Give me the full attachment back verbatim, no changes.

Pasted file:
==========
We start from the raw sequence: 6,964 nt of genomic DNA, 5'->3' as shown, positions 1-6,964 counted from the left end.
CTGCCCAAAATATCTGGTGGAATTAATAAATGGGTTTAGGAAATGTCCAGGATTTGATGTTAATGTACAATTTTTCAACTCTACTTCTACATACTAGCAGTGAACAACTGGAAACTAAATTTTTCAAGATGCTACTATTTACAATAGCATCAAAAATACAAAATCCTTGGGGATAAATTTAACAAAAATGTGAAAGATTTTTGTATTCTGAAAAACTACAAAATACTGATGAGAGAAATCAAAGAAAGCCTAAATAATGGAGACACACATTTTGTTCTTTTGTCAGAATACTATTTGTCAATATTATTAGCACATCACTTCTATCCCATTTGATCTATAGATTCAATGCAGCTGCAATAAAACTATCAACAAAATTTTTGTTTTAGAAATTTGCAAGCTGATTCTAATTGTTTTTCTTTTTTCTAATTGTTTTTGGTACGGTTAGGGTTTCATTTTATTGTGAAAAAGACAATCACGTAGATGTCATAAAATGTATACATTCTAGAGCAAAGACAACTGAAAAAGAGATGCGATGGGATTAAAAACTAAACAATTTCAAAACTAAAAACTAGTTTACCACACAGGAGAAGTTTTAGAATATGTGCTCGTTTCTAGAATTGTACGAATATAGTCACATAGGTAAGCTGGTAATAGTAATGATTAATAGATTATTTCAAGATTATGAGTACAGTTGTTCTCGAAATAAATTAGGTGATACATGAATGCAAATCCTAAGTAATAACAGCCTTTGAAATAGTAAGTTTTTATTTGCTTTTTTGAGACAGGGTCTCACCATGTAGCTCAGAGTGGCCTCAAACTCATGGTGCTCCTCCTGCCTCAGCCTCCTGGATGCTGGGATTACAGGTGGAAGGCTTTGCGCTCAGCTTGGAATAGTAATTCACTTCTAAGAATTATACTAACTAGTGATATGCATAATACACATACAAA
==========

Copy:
We start from the raw sequence: 6,964 nt of genomic DNA, 5'->3' as shown, positions 1-6,964 counted from the left end.
CTGCCCAAAATATCTGGTGGAATTAATAAATGGGTTTAGGAAATGTCCAGGATTTGATGTTAATGTACAATTTTTCAACTCTACTTCTACATACTAGCAGTGAACAACTGGAAACTAAATTTTTCAAGATGCTACTATTTACAATAGCATCAAAAATACAAAATCCTTGGGGATAAATTTAACAAAAATGTGAAAGATTTTTGTATTCTGAAAAACTACAAAATACTGATGAGAGAAATCAAAGAAAGCCTAAATAATGGAGACACACATTTTGTTCTTTTGTCAGAATACTATTTGTCAATATTATTAGCACATCACTTCTATCCCATTTGATCTATAGATTCAATGCAGCTGCAATAAAACTATCAACAAAATTTTTGTTTTAGAAATTTGCAAGCTGATTCTAATTGTTTTTCTTTTTTCTAATTGTTTTTGGTACGGTTAGGGTTTCATTTTATTGTGAAAAAGACAATCACGTAGATGTCATAAAATGTATACATTCTAGAGCAAAGACAACTGAAAAAGAGATGCGATGGGATTAAAAACTAAACAATTTCAAAACTAAAAACTAGTTTACCACACAGGAGAAGTTTTAGAATATGTGCTCGTTTCTAGAATTGTACGAATATAGTCACATAGGTAAGCTGGTAATAGTAATGATTAATAGATTATTTCAAGATTATGAGTACAGTTGTTCTCGAAATAAATTAGGTGATACATGAATGCAAATCCTAAGTAATAACAGCCTTTGAAATAGTAAGTTTTTATTTGCTTTTTTGAGACAGGGTCTCACCATGTAGCTCAGAGTGGCCTCAAACTCATGGTGCTCCTCCTGCCTCAGCCTCCTGGATGCTGGGATTACAGGTGGAAGGCTTTGCGCTCAGCTTGGAATAGTAATTCACTTCTAAGAATTATACTAACTAGTGATATGCATAATACACATACAAA